@MeinTeil : Your equation that colleges are all liberal factories is facile. I went to an extremely conservative, Christian university, yet I came out a liberal. Most of the students who went there came out just as conservative and just as Christian as they were when they went in.

TexasDude's avatar

@hawaii_jake is right. I’m attending probably the most liberal college in the south, and my conversion to libertarianism didn’t hit full swing until I started here.

janbb's avatar

My son got more conservative at a very liberal college, so go know. If they teach you to think for yourself, that is what is important.

TexasDude's avatar

@janbb, yep. That’s what I’ve always thought/hoped the goal of college was… to teach you to be an independent, logic-based thinker. That’s definitely not always the case, but it’s the ideal, in my mind. Doesn’t matter whether college makes you into a liberal or conservative or whatever, as long as you arrived at your point of view freely, independently, and thoughtfully.

Deja_vu's avatar

Yes, many of my beliefs have changed, for sure. I used to be a very stubborn, conservative Republican. Now I’m a not so conservative Republican. I grew up a Roman Catholic. I’m still a Roman Catholic, only now it’s more of a hobby :P

stranger_in_a_strange_land's avatar

I went to the most conservative of the Ivies, yet I’ve turned out to be downright Bolshevik compared to most of my family.

Sarcasm's avatar

I grew up thinking that being a Republican was good.
Either the party changed, or my eyes opened.

Winters's avatar

I grew up with a staunchly Conservative Republican Dad and a staunchly Liberal Mom (she’s not a citizen). I was also raised as a Baptist.
Now, I think that todays politicians just suck in general, too many ulterior motives and hidden agendas. And now I am agnostic.

thekoukoureport's avatar

wow I feel relatively normal reading this litany of ideologies. coming from a military Reaganite I now take a literal version of the constitution to be what government should be.I believe that’s what makes me an American. After reading the pre amble, it became my understanding that thats what the role of government should be.

WE the people in order to form a more perfect union establish justice, insure domestic tranquility, provide for the common defense, promote the general welfare at hand, secure the blessings of liberty for ourselves and our posterity.

That has got to make me… the biggest Barrack Obama fan on the face of this earth.

Response moderated (Unhelpful)
CaptainHarley's avatar

I was raised Southern Baptist, but got away from that as soon as I could. I still believe that God or the universe exists on some tangential plane, because I know He/She/It answers prayer. I am humble enough to realize that I don’t know all the answers, yet self-respecting enough to appreciate that I have learned a LOT in my brief time here on this beautiful planet we are in the process of destroying. I have acquired enough wisdom to understand that love is the single most potent force in the universe, and that I am called to extend it to others as much as I can.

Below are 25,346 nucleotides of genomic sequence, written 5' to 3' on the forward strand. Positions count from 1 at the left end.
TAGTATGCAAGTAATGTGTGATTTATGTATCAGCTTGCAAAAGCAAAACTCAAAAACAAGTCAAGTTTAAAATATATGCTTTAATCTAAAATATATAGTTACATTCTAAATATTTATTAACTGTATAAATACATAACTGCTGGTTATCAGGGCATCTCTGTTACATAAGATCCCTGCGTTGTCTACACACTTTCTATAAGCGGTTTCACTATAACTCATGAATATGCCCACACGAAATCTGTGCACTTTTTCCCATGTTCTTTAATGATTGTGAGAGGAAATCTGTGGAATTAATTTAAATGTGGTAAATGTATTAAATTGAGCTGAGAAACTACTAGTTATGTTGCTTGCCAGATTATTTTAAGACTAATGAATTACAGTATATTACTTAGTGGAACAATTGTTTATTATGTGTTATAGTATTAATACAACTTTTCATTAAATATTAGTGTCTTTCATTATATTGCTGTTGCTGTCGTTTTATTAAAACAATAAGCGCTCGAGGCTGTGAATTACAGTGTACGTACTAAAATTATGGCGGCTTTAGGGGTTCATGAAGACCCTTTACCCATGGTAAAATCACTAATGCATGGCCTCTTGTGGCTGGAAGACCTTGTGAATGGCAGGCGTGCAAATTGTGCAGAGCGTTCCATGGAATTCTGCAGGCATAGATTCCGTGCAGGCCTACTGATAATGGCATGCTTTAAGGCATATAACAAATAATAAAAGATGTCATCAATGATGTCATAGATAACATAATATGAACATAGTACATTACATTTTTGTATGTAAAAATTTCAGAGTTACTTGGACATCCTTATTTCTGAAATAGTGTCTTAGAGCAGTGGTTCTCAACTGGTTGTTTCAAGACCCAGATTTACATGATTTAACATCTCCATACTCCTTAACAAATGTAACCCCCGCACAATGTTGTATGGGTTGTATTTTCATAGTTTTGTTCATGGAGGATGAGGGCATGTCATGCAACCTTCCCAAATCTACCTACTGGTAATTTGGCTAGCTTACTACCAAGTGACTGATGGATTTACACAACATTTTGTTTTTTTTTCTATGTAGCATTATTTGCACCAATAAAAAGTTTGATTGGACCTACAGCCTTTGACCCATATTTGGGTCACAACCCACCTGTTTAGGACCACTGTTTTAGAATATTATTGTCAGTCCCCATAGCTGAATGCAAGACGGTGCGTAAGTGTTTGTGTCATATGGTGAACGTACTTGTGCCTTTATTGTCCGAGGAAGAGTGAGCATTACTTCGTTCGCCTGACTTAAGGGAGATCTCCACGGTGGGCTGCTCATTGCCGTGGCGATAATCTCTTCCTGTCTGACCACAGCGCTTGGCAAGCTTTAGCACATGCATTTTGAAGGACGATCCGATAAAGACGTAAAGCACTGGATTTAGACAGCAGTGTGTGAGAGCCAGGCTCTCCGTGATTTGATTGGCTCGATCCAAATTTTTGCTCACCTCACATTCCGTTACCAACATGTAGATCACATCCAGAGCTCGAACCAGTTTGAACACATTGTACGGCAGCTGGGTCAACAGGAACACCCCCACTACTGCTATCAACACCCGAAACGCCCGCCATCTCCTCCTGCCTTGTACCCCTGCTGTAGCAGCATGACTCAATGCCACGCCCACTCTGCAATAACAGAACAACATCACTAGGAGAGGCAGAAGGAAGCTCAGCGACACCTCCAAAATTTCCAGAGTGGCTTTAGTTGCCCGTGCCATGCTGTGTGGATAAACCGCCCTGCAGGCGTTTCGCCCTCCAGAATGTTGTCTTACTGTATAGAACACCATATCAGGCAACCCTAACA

Politically, I feel abandoned by what use to be my party, but have discovered that I still believe in my Country and in her almost limitless capacity for self-renewal through her people’s resilience, creativity and perseverance.

It took me some time to understand that the real America doesn’t consist of what is portrayed in the media. The real America consists of kind, hard-working people who don’t see themselves as victims, who want nothing greater than a better life for their children. I live among them, so I know.

anartist's avatar

No, and I am old enough to be a grandmother. I had no belief from the minute I was aware it was an issue.

Neizvestnaya's avatar

Not religiously but socially, sure. I wasn’t raised with religion and it never seemed an issue for me to “need” it. Other than that I used to believe I never wanted to marry or have children of my own and that did change over time. I now believe in marriage.

FireMadeFlesh's avatar

I was raised as a Christian, and as I matured and learned more about Christianity, I slowly became an atheist. I was 18 when I started to tell people I no longer believed in the supernatural, but I was 13 when I had my first doubts. Thank goodness for the change!

CaptainHarley's avatar

@FireMadeFlesh Did you know that “goodness” was an synonym for God? : )

FireMadeFlesh's avatar

@CaptainHarley I did, but it would be a little odd to say ‘thank God for the change’. Not that I think anything or anyone deserves thanks, since it is a matter of the probability of me being exposed to the right information, its just an appropriate phrase. Thanks for the laugh.

Seek's avatar

@FireMadeFlesh

I’ve taken on saying “Thank the gods”. I figure if I’m going to use a blasphemous colloquialism, I might as well offend as many deities as possible whilst doing so.

Symbeline's avatar

When I was little I didn’t bother with whether I believed or not. Now I believe in nothing. Man I’m so emo. :D

JLeslie's avatar

And good bye is God be with you from what I understand.

le_inferno's avatar